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  • Positive Influence of Foreign-born Entrepreneurs

    November 20th, 2006 No comments

    A recent study reveals that many Immigrant entrepreneurs have had a deep impact on company establishment, improvement and increasing the market value of companies in the United States.

    The study found that since 1990, immigrants have started 1 in 4 (25 percent) U.S. public companies that were venture-backed, representing a market capitalization of more than $500 Billion. Moreover, a survey of today’s private, venture-backed start-up companies in the U.S. estimated that 47 percent have immigrant founders. However, the study also found that two-thirds of the immigrant founders surveyed believe that current U.S. immigration policy holds back the ability of future foreign-born entrepreneurs to start American companies because of harsh US immigration laws.

    The study is: “American Made: The Impact of Immigrant Entrepreneurs and Professionals on U.S. Competitiveness.” The study was authored by Stuart Anderson of the National Foundation for American Policy and Michaela Platzer of Content First, LLC and commissioned by the National Venture Capital Association (NVCA) as part of its MAGNET USA initiative (Maximizing America’s Growth for the Nation’s Entrepreneurs and Technologists).

    “A key lesson of the study is the importance of maintaining a more open, legal immigration system,” said Stuart Anderson, co-author of the report. “Few of these impressive immigrant entrepreneurs could have started a company immediately upon arriving in the U.S. – many were just children, international students or H-1B professionals – but it’s clear that America helped shape them into entrepreneurs as much as they have helped shape America.”

    Jerry Yang, co-founder of Yahoo! came to this country from Taiwan at the age of ten and went on to Stanford University where he and David Filo developed the concept for the world’s largest global online network, now headquartered in Sunnyvale, California.

    “Yahoo! would not be an American company today if the United States had not welcomed my family and me almost thirty years ago,” said Mr. Yang. “We must do all that we can to ensure that the door is open for the next generation of top entrepreneurs, engineers and scientists from around the world to come to the U.S. and thrive. Whether they arrive as children, students, or professionals, we want the best and the brightest here. Our immigration policy should reflect that or these talents will go elsewhere.”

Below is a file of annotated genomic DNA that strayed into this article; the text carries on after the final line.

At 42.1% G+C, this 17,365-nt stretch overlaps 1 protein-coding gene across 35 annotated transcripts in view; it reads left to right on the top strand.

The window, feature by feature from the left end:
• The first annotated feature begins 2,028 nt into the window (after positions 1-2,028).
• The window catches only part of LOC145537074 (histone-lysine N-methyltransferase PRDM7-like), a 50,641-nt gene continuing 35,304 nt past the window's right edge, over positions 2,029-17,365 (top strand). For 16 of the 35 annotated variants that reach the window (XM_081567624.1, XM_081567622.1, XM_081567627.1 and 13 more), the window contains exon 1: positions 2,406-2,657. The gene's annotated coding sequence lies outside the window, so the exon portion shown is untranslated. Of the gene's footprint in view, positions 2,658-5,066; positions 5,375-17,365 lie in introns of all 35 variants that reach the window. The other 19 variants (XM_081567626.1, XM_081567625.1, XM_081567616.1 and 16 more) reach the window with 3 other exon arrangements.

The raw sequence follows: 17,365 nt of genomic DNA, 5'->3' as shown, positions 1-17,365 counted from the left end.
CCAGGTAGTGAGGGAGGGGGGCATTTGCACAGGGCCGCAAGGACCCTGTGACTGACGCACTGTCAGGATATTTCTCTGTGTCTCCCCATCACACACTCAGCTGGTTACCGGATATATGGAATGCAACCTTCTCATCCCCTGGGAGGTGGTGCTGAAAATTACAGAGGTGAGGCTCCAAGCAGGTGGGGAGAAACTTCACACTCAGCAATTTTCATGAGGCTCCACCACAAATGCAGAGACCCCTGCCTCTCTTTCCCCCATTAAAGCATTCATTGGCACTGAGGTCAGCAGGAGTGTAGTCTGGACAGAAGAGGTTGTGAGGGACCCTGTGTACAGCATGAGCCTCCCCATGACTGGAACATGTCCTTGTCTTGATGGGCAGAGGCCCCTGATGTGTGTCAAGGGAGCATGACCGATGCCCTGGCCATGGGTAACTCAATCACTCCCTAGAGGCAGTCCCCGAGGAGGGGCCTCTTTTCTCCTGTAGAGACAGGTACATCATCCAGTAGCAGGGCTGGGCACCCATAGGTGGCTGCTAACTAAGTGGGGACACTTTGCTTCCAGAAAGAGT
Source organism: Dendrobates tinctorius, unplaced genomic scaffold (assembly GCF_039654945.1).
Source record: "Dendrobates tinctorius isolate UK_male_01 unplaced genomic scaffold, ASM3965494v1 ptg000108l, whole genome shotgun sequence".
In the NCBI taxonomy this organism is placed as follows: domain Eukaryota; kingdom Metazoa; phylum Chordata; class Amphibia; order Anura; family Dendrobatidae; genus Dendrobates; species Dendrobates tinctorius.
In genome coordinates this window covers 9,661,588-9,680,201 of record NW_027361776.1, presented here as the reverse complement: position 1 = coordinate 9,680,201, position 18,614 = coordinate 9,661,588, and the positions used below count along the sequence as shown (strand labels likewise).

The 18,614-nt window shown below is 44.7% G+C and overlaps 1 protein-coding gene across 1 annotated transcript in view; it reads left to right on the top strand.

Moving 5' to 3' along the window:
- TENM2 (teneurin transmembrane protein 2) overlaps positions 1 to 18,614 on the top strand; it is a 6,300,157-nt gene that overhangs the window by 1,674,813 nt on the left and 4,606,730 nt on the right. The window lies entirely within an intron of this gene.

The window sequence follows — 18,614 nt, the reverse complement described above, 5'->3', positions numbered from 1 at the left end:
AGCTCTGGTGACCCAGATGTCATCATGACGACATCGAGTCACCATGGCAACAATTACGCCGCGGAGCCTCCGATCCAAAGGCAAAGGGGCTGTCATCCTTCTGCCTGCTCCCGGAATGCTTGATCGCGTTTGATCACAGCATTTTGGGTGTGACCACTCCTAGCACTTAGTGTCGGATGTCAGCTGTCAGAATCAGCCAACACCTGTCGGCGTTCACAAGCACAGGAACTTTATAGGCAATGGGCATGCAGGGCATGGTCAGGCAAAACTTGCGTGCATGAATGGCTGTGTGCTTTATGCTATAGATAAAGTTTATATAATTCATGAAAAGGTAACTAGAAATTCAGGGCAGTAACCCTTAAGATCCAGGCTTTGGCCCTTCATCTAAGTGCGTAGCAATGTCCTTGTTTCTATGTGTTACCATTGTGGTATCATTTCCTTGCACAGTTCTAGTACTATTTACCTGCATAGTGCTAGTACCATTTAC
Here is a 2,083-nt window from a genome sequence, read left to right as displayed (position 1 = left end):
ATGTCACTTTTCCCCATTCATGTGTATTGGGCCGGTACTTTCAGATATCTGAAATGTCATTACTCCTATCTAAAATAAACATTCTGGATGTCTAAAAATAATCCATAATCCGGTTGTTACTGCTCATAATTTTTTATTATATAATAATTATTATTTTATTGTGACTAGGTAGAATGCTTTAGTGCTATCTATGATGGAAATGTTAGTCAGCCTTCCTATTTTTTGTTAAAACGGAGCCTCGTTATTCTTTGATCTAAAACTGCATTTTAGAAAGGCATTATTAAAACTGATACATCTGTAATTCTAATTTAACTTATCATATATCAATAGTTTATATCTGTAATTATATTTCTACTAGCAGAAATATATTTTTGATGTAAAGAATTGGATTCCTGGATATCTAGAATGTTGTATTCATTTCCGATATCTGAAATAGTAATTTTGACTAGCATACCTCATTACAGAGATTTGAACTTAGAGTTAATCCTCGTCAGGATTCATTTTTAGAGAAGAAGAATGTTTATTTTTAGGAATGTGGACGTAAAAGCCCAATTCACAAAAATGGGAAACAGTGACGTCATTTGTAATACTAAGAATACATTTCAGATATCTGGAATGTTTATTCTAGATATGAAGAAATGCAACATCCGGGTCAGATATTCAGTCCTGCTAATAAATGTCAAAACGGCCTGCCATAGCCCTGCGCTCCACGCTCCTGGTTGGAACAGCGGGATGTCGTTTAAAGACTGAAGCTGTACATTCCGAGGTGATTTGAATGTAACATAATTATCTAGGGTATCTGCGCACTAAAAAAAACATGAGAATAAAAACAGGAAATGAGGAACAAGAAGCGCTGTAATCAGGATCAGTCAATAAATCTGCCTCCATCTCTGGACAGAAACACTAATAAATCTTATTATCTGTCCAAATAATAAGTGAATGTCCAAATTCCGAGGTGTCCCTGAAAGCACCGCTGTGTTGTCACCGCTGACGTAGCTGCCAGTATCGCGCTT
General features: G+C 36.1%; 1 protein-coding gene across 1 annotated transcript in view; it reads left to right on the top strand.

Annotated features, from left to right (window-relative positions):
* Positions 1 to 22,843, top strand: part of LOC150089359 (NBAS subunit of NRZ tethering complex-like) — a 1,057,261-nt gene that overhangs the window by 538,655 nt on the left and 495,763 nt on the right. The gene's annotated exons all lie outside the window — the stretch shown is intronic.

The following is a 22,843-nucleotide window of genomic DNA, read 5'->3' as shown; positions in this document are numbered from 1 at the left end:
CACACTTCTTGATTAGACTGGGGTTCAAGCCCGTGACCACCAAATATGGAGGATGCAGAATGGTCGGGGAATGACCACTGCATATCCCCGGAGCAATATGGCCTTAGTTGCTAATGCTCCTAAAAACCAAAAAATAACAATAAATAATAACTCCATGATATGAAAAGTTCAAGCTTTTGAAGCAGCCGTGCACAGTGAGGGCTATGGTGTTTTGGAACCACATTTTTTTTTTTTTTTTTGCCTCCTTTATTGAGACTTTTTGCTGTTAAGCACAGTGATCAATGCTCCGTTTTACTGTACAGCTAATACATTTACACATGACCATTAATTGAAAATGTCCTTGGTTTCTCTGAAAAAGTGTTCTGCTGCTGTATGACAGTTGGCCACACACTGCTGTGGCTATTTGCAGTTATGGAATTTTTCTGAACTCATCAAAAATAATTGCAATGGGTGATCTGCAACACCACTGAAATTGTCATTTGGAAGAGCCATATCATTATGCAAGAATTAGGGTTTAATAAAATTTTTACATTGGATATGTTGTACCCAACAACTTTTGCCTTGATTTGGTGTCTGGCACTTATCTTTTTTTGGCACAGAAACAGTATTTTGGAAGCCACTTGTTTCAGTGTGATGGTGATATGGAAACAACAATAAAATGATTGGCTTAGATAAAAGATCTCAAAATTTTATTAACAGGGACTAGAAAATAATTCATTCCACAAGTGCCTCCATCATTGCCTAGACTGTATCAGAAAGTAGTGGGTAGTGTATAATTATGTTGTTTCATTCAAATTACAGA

While immigrant founders of U.S. public companies come from across the globe, the most common countries of origin are India, Israel and Taiwan (in this order). The study also found that immigrant founders are responsible for building a high percentage of the most innovative American companies, with 87 percent operating in sectors such as high-tech manufacturing, information technology and life sciences.

    Immigrant entrepreneurs have an even stronger presence among today’s start up companies. More than 340 venture backed start-ups were surveyed nearly half were founded by one or more immigrants. The trend is likely to continue in coming years as almost two-thirds of these immigrant entrepreneurs intend to start or have already started additional businesses in the United States. So the conclusion is that immigrants are critical to the start up economy.

    “As a nation of immigrants, the United States has harnessed the intellectual power of the best and brightest minds from abroad for 300 years. Foreign-born entrepreneurs have contributed significantly to our economy and our global leadership in innovation. It’s time that we recognize their achievements,” said Mark Heesen, president of the National Venture Capital Association. “There is no question that the U.S. must remain a magnet of foreign-born talent if we are to maintain our competitive edge. However, current quotas on highly-skilled immigrants are insufficient and these great minds are beginning to look elsewhere to build their businesses,” Heesen added.

    In order to continue to develop the US economy, the government must allow more young talented minds to immigrate to the US and this will add many more jobs for Americans.

    These talented immigrants, the study shows, form Venture Capital backed start-up companies and create thousands of new jobs for young Americans.

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